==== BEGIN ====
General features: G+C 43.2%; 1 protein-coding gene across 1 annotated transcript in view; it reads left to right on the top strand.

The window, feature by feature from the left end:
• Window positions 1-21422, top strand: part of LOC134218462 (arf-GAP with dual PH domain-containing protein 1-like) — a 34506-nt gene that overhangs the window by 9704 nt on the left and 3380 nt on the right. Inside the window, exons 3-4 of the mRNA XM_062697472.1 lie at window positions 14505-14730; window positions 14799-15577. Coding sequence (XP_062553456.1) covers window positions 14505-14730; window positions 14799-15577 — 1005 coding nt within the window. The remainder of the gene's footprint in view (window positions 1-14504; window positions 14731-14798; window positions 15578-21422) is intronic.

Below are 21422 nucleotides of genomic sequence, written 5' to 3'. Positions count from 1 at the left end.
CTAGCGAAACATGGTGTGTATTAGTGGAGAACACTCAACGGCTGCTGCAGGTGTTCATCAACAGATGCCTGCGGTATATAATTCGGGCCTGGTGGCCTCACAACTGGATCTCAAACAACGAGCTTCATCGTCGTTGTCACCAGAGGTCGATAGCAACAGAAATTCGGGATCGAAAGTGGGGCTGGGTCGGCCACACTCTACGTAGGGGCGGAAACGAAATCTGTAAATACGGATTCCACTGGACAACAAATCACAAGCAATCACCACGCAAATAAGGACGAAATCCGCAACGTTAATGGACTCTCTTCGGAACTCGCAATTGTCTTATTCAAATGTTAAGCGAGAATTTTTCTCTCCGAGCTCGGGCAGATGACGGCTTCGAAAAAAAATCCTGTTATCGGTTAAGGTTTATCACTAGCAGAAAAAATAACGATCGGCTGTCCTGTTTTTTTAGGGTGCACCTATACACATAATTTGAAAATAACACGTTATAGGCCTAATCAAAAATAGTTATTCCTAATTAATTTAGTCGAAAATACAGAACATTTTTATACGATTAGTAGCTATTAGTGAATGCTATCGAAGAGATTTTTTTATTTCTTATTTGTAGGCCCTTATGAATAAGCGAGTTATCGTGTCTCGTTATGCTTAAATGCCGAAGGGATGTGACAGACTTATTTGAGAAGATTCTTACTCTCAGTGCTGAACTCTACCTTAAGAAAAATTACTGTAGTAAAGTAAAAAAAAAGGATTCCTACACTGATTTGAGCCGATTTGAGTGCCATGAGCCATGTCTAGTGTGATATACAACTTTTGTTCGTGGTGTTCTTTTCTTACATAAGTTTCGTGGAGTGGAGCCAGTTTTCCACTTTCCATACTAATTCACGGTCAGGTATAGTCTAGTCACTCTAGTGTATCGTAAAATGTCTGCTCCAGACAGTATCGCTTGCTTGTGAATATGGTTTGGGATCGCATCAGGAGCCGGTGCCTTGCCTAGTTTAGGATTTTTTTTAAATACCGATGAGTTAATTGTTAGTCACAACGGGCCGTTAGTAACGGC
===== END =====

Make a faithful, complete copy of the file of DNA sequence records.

General features: G+C 43.2%; 1 protein-coding gene across 1 annotated transcript in view; it reads left to right on the top strand.

The window, feature by feature from the left end:
• Window positions 1-21422, top strand: part of LOC134218462 (arf-GAP with dual PH domain-containing protein 1-like) — a 34506-nt gene that overhangs the window by 9704 nt on the left and 3380 nt on the right. Inside the window, exons 3-4 of the mRNA XM_062697472.1 lie at window positions 14505-14730; window positions 14799-15577. Coding sequence (XP_062553456.1) covers window positions 14505-14730; window positions 14799-15577 — 1005 coding nt within the window. The remainder of the gene's footprint in view (window positions 1-14504; window positions 14731-14798; window positions 15578-21422) is intronic.

Below are 21422 nucleotides of genomic sequence, written 5' to 3'. Positions count from 1 at the left end.
CTAGCGAAACATGGTGTGTATTAGTGGAGAACACTCAACGGCTGCTGCAGGTGTTCATCAACAGATGCCTGCGGTATATAATTCGGGCCTGGTGGCCTCACAACTGGATCTCAAACAACGAGCTTCATCGTCGTTGTCACCAGAGGTCGATAGCAACAGAAATTCGGGATCGAAAGTGGGGCTGGGTCGGCCACACTCTACGTAGGGGCGGAAACGAAATCTGTAAATACGGATTCCACTGGACAACAAATCACAAGCAATCACCACGCAAATAAGGACGAAATCCGCAACGTTAATGGACTCTCTTCGGAACTCGCAATTGTCTTATTCAAATGTTAAGCGAGAATTTTTCTCTCCGAGCTCGGGCAGATGACGGCTTCGAAAAAAAATCCTGTTATCGGTTAAGGTTTATCACTAGCAGAAAAAATAACGATCGGCTGTCCTGTTTTTTTAGGGTGCACCTATACACATAATTTGAAAATAACACGTTATAGGCCTAATCAAAAATAGTTATTCCTAATTAATTTAGTCGAAAATACAGAACATTTTTATACGATTAGTAGCTATTAGTGAATGCTATCGAAGAGATTTTTTTATTTCTTATTTGTAGGCCCTTATGAATAAGCGAGTTATCGTGTCTCGTTATGCTTAAATGCCGAAGGGATGTGACAGACTTATTTGAGAAGATTCTTACTCTCAGTGCTGAACTCTACCTTAAGAAAAATTACTGTAGTAAAGTAAAAAAAAAGGATTCCTACACTGATTTGAGCCGATTTGAGTGCCATGAGCCATGTCTAGTGTGATATACAACTTTTGTTCGTGGTGTTCTTTTCTTACATAAGTTTCGTGGAGTGGAGCCAGTTTTCCACTTTCCATACTAATTCACGGTCAGGTATAGTCTAGTCACTCTAGTGTATCGTAAAATGTCTGCTCCAGACAGTATCGCTTGCTTGTGAATATGGTTTGGGATCGCATCAGGAGCCGGTGCCTTGCCTAGTTTAGGATTTTTTTTAAATACCGATGAGTTAATTGTTAGTCACAACGGGCCGTTAGTAACGGC